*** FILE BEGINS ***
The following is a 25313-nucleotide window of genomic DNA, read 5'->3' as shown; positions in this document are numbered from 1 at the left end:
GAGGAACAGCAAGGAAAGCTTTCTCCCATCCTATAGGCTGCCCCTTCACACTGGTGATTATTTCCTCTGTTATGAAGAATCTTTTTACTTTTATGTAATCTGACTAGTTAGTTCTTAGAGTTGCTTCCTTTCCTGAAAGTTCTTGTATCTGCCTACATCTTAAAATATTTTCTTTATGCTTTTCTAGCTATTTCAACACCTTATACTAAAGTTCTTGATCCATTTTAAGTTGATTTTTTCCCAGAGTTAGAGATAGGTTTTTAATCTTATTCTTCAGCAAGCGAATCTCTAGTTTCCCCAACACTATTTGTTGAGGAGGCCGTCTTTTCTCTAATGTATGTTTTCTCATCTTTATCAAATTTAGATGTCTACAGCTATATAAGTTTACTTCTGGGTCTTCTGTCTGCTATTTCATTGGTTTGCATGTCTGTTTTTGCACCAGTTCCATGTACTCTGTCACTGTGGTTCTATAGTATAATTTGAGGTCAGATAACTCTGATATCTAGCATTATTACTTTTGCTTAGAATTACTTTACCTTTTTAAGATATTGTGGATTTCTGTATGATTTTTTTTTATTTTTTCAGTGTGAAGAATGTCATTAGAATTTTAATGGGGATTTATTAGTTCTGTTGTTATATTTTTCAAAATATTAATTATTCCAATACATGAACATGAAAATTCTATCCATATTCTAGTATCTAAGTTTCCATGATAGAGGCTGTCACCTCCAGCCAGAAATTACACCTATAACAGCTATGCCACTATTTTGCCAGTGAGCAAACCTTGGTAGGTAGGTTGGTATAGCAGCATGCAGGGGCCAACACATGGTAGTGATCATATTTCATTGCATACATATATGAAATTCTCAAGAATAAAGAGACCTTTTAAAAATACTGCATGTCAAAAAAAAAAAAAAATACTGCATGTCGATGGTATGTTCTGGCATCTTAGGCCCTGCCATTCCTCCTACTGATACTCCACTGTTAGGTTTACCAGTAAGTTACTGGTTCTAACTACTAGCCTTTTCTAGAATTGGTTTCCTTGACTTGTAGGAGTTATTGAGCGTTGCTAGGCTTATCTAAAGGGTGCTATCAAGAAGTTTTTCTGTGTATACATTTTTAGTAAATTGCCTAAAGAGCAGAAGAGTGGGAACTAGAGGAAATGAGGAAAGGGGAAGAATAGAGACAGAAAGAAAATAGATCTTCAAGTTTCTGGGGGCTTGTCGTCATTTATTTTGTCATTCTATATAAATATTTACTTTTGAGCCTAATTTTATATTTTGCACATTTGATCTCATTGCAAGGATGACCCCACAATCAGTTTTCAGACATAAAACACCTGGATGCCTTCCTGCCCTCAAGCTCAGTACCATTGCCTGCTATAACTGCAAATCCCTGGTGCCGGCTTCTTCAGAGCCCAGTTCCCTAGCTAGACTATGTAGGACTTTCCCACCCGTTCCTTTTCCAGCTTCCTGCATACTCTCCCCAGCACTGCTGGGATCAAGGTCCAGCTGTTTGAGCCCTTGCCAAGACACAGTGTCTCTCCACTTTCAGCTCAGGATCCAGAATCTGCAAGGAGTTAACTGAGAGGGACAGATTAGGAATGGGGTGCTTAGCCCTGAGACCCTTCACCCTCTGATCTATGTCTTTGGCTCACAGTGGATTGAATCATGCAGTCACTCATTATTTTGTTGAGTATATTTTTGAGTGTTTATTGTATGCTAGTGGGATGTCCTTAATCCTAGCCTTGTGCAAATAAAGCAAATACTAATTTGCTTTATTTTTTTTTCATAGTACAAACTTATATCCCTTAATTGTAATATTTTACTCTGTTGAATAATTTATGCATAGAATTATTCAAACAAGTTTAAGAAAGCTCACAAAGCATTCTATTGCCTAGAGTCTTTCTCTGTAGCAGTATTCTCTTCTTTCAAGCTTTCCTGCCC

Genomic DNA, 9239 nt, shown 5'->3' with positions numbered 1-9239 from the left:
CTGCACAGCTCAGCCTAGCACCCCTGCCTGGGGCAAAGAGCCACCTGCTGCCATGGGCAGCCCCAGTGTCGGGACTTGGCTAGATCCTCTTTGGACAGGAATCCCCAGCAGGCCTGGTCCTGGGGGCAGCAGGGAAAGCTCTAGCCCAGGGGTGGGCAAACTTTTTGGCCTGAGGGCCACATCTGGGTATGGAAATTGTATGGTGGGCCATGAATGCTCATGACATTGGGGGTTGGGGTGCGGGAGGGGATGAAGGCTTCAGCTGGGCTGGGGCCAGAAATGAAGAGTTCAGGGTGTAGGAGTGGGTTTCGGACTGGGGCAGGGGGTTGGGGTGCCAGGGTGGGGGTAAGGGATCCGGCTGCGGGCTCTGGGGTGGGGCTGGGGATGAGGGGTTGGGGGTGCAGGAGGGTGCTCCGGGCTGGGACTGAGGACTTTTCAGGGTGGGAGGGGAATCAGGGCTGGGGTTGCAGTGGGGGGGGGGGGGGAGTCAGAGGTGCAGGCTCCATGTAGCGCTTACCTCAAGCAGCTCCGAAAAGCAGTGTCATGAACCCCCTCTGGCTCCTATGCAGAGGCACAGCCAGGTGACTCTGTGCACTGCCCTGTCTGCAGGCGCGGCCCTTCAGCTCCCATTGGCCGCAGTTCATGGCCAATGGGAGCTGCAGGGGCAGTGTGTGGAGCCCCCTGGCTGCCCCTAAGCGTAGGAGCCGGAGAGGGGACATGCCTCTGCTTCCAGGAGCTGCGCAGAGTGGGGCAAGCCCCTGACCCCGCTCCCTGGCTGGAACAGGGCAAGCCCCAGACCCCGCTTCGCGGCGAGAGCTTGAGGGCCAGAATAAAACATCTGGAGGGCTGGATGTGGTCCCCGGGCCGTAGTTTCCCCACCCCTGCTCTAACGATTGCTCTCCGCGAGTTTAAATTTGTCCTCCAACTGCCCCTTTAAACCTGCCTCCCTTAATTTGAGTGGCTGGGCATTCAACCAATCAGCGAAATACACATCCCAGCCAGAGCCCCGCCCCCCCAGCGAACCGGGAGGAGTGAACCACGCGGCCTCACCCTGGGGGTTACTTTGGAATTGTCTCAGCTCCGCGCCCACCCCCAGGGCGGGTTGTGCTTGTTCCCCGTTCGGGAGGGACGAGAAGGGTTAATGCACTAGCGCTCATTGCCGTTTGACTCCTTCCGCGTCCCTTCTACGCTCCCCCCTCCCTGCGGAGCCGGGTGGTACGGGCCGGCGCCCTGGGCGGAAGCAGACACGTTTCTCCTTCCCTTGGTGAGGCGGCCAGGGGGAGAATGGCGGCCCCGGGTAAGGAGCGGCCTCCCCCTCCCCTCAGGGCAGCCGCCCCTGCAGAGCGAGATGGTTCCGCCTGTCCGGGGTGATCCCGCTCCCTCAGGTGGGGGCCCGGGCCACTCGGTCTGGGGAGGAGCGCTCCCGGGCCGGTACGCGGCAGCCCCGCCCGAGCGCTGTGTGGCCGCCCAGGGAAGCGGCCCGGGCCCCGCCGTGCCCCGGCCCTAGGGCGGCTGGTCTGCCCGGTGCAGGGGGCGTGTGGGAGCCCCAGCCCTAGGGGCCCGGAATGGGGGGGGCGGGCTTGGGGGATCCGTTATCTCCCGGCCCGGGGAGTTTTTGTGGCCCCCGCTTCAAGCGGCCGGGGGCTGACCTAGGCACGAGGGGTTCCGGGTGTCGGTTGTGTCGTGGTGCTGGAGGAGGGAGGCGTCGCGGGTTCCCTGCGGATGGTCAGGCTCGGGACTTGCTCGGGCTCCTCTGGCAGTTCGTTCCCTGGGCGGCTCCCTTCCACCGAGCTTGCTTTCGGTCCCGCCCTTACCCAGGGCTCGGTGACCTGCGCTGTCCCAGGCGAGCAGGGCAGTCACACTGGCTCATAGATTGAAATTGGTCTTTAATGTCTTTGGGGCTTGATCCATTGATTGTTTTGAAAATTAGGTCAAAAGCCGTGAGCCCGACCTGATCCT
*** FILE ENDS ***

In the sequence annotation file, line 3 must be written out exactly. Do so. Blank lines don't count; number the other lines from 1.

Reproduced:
Genomic DNA, 9239 nt, shown 5'->3' with positions numbered 1-9239 from the left: